From one bridge, they rode to another: the Lea Bridge, straddling the river. As they crossed it, Jamie saw that Caroline’s barge was gone and he guessed that Edwyn and has BMW had vanished too. The guess proved right: the car park behind the Princess Of Wales was quite empty. Melvyn came to a halt there and he and Jamie dismounted. Removing their helmets again, they stood in the clear light of the summer’s morning and Melvyn asked his remaining son, “So why have we come here?”
“It’s just a spot I like,” said Jamie. “It’s peaceful here.”
And it was; at least, it was as peaceful as it could ever be. Few cars roared on the road and no nutters yelled. No cyclists or joggers on the towpath. Just the two of them, both crazy-eyed and weak with lack of sleep. Jamie felt strong, though, in a different way.
They went down to the river’s edge and waited for each other, looking into the depths. Jamie said to Melvyn: “What’s in the bag?”
“Oh, it’s just...” Melvyn looked away. “It’s nothing much.”
“It must be horrible,” said Jamie, “Missing Sean.”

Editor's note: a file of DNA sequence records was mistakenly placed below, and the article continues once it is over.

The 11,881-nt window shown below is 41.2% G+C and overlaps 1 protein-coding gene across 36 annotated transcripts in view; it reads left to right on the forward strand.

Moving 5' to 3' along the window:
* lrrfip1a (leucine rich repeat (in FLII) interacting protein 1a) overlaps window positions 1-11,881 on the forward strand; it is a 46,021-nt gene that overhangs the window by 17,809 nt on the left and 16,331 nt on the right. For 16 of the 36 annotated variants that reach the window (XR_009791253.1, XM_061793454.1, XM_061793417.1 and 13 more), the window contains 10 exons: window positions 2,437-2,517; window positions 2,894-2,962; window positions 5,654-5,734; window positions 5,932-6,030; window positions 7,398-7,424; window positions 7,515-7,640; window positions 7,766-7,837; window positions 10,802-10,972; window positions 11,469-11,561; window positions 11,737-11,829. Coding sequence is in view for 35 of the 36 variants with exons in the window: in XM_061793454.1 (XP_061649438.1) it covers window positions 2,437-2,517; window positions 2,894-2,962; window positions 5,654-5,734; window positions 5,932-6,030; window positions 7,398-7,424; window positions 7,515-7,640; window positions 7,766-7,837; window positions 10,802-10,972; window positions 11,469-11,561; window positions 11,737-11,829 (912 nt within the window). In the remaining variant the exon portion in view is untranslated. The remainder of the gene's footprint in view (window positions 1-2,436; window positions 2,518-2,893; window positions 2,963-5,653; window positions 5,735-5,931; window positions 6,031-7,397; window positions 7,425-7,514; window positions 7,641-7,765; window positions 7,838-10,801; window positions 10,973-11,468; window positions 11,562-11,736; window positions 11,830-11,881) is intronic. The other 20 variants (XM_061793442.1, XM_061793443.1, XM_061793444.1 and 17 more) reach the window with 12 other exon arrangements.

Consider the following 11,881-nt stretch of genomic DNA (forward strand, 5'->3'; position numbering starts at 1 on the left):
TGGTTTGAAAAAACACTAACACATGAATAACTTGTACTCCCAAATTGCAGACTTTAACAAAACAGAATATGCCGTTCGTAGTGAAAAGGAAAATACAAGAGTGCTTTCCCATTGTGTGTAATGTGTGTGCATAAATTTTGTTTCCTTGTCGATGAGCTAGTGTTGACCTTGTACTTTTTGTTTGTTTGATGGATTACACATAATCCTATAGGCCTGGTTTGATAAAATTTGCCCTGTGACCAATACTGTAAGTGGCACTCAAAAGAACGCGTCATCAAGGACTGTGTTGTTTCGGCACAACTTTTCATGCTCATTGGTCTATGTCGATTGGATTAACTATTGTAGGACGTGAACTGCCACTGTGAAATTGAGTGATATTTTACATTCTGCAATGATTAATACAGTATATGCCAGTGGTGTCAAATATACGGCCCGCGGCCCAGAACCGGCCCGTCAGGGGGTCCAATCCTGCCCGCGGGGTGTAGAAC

“Yeah, yeah,” admitted Melvyn, focussing on the ground, the water, then the sky. And holding on to the bag at the same time. “Do you miss him?” he asked.
“Not really,” Jamie replied.
“No, well. You never got on, I suppose.”
Melvyn said, “He wasn’t perfect, I know.”
Jamie held off. Melvyn reached into the bag. He produced the cardboard folder that Lisa had shown Jamie earlier; the Sean dossier; a work of wishful thinking fiction, as Jamie could now see.
“It’s just some stuff about him.”
“What sort of stuff?” asked Jamie.
“Oh, I don’t know...”
Melvyn opened the flap and let the sheaf of paper spring back against his thumb, just the way Lisa had done in Olive’s room.
“It was an accident, wasn’t it?” asked Jamie innocently.
Melvyn shuffled a bit, then sighed; a deep and damaged sigh that Jamie would remember till it was his turn to die. “I think it probably was,” he replied.
He had the folder in his hand now, holding it uselessly yet fatalistically, as though it were doing the holding; holding him.
“Go on, Dad,” Jamie said. “Get rid of it.”
Melvyn shrank from the words as though they were a physical blow. He put his spare hand to his forehead. A shudder took hold of him and he spoke with his face turned away.
“You do it,” he said.
For card and paper, it sank very easily. One second it was flying, the next it had slipped clean out of sight, beginning its long process of decay. Melvyn sat down and shook with surreptitious tears. Jamie’s mobile rang. He thought it would be his mother, but it was only his alarm.
“You’re Beautiful,” it sang.
It was the start of a new day.